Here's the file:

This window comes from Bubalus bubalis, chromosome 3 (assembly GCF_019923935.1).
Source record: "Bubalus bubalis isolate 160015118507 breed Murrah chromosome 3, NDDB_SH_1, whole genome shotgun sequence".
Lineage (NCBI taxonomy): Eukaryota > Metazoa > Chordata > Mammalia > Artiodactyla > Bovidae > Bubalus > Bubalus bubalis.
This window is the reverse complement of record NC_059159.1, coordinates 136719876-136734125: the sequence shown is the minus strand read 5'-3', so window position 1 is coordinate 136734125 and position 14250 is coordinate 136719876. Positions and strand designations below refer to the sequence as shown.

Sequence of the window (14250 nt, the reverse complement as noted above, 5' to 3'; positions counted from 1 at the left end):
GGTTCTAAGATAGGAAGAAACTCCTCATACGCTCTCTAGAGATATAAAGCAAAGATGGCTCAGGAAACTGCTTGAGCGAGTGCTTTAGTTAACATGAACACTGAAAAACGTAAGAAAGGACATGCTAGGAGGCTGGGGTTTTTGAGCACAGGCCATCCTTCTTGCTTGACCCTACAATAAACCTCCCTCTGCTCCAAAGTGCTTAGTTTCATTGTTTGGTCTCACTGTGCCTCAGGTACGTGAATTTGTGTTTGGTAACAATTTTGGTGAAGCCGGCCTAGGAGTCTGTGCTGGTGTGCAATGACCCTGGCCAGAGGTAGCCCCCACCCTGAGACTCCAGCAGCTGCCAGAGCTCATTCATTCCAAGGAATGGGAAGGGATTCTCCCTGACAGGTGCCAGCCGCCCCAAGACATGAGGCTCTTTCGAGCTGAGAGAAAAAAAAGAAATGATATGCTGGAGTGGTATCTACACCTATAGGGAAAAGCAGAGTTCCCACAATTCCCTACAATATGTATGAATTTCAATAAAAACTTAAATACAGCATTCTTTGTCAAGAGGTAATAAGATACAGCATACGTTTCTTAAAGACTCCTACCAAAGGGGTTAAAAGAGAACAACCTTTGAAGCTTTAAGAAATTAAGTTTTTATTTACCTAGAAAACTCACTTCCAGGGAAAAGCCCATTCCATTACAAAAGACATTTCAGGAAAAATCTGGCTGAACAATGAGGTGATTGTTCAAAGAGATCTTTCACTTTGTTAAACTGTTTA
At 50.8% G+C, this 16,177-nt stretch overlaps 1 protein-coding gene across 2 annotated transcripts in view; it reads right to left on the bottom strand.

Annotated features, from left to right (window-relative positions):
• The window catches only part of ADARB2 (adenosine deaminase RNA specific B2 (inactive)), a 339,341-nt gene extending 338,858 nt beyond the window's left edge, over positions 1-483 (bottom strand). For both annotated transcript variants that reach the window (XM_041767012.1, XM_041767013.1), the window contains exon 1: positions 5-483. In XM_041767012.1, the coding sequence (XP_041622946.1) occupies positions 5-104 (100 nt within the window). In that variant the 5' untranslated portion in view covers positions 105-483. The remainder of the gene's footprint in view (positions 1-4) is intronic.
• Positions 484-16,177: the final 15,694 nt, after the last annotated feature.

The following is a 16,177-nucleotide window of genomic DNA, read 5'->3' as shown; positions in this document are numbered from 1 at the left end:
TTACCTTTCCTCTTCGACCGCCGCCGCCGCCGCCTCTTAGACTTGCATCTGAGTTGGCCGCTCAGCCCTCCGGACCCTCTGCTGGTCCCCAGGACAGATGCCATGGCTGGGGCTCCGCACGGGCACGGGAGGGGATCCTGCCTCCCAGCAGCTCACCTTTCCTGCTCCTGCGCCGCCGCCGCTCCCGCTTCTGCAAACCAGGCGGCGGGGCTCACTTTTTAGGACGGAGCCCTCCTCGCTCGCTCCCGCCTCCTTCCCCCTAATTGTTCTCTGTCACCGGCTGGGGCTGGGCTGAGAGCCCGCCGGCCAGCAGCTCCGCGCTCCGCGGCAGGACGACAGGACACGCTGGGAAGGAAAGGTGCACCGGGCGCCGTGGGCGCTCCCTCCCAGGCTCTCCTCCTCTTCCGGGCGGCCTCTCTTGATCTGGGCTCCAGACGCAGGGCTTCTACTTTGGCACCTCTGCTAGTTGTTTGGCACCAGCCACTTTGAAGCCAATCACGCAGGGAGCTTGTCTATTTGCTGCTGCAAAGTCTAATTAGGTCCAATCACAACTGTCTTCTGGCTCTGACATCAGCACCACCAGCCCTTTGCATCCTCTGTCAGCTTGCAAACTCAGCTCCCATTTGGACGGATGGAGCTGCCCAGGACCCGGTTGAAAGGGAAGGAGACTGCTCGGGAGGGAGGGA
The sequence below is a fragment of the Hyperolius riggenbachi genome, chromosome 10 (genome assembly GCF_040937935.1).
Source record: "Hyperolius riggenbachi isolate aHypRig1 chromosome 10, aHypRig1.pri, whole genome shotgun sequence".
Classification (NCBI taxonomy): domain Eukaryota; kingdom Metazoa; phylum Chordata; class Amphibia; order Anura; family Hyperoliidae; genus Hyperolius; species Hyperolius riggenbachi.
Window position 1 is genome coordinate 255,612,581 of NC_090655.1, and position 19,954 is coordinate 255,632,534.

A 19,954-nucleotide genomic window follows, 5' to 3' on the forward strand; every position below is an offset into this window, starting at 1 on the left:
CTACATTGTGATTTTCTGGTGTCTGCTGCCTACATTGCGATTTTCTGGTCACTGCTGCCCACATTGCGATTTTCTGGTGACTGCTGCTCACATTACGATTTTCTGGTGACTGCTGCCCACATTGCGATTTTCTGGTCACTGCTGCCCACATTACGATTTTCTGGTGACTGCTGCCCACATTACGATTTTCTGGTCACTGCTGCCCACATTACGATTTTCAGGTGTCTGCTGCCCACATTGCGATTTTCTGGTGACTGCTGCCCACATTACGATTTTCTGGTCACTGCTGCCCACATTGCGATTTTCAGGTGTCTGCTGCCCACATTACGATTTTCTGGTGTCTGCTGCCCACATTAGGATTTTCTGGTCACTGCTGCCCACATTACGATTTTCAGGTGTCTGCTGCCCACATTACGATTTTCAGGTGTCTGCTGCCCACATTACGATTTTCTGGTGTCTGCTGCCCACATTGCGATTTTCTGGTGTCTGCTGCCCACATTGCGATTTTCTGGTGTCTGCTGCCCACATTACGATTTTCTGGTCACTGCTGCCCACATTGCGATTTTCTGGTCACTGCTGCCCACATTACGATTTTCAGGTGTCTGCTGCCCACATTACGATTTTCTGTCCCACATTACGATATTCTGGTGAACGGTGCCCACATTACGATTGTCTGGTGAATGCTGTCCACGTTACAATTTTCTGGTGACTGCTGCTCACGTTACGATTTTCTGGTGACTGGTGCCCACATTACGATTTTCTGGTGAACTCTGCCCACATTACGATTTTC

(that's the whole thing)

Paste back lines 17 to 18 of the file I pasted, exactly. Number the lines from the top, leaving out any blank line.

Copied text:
A 19,954-nucleotide genomic window follows, 5' to 3' on the forward strand; every position below is an offset into this window, starting at 1 on the left:
CTACATTGTGATTTTCTGGTGTCTGCTGCCTACATTGCGATTTTCTGGTCACTGCTGCCCACATTGCGATTTTCTGGTGACTGCTGCTCACATTACGATTTTCTGGTGACTGCTGCCCACATTGCGATTTTCTGGTCACTGCTGCCCACATTACGATTTTCTGGTGACTGCTGCCCACATTACGATTTTCTGGTCACTGCTGCCCACATTACGATTTTCAGGTGTCTGCTGCCCACATTGCGATTTTCTGGTGACTGCTGCCCACATTACGATTTTCTGGTCACTGCTGCCCACATTGCGATTTTCAGGTGTCTGCTGCCCACATTACGATTTTCTGGTGTCTGCTGCCCACATTAGGATTTTCTGGTCACTGCTGCCCACATTACGATTTTCAGGTGTCTGCTGCCCACATTACGATTTTCAGGTGTCTGCTGCCCACATTACGATTTTCTGGTGTCTGCTGCCCACATTGCGATTTTCTGGTGTCTGCTGCCCACATTGCGATTTTCTGGTGTCTGCTGCCCACATTACGATTTTCTGGTCACTGCTGCCCACATTGCGATTTTCTGGTCACTGCTGCCCACATTACGATTTTCAGGTGTCTGCTGCCCACATTACGATTTTCTGTCCCACATTACGATATTCTGGTGAACGGTGCCCACATTACGATTGTCTGGTGAATGCTGTCCACGTTACAATTTTCTGGTGACTGCTGCTCACGTTACGATTTTCTGGTGACTGGTGCCCACATTACGATTTTCTGGTGAACTCTGCCCACATTACGATTTTC